The life of a factory farmed chicken.

Process this.

Personally, I think if any one actually took the time to learn the truth about where their food comes from, they would stop eating meat. Not everybody, but most, stay willfully ignorant of what goes on in the factory farming community because they love their meat. I don’t blame them, really, I wish I could go into a KFC and pick up a Double Down sandwich and get my grease on, but I can’t.

So, here is the life (and death) of a factory farmed chicken. Before I start I belive it is paramount for me to explain that I’m not trying to shock anyone out of giving up there Big Macs. The way some organizations get the message across (through shock value) is more likely to be akin to guerrilla warfare. These are just facts, that’s all.*

Birth — The fertilized eggs are taken from the hens and put under heat lamps where they stay until they hatch. From there they are taken to be sexed. The process is exactly what it sounds to be, a worker takes each baby chick and check their junk. Females go to one area while the males go to another. The female chicks go off to a separate room where the huddle under more heat lamps for about six weeks until they are matured.

Now, there are two types of chickens bred in North America, Broilers (which are for eating) andLayers (which are for eggs). The Broilers  were created in California by a farmer who bred Cornish game hens with chickens to give them a meatier figure, thus increasing the output of eatable chicken. Layers are closer to, what you can call, the “traditional” genus of chicken. Broilers and Layers are all female.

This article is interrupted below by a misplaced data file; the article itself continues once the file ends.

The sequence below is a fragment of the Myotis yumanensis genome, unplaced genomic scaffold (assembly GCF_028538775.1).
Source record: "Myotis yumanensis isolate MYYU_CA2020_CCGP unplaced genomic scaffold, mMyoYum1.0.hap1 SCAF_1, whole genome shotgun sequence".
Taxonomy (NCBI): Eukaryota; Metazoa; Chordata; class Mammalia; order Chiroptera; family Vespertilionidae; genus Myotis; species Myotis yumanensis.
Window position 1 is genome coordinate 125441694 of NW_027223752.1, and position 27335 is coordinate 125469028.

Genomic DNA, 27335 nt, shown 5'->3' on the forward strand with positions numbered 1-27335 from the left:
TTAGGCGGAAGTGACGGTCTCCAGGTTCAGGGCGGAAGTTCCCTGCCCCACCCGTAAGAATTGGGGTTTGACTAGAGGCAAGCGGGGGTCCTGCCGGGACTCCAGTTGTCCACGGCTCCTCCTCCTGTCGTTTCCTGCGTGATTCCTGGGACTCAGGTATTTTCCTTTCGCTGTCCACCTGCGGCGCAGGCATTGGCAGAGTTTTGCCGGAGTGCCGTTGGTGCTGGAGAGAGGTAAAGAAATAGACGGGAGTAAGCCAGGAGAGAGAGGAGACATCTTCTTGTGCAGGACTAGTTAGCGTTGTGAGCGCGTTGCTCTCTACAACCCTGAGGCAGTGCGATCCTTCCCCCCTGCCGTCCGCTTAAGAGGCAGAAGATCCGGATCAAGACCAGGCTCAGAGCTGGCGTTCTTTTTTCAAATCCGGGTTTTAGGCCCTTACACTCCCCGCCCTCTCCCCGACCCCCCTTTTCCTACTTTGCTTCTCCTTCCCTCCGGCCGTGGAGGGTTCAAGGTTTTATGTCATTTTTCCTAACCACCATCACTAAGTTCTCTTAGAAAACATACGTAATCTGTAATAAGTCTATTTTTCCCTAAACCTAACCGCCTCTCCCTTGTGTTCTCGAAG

The male chicks aren’t fit to eat (because the don’t “fatten up” as quickly) and will never lay eggs so they are useless and discarded.  Sometimes they are thrown into a grinder, or  an electrocuted bath, but usually they are just thrown in the garbage can where the weight of the more and more chicks, crush a suffocate the ones at the bottom.  Once the can is full, the bags are tied and stored where the rest of the chicks suffocate and die. The remains of the chicks are process and fed back to the adult chickens, or other farm animals.

Life — Imagine you are in a cage that is so small, you cannot lie down, or even stand up in. This is the home a Layer. Somewhere between 30,000 and 200,000 birds are packed into a single warehouse in these cage. Usually, they stack the cages up to about 18 feet high. Some chickens go insane and started to peck at each other, so to curb this, the chickens are de-beaked with a hot-knife press.

For free-range chickens, imagine the same thing without cages and a concrete floor. They can move about as the like but usually get trampled when it’s time to feed. Also, in order to be classified as free-range, the chickens must have “access to the outside” which is usually a window with an immovable screen.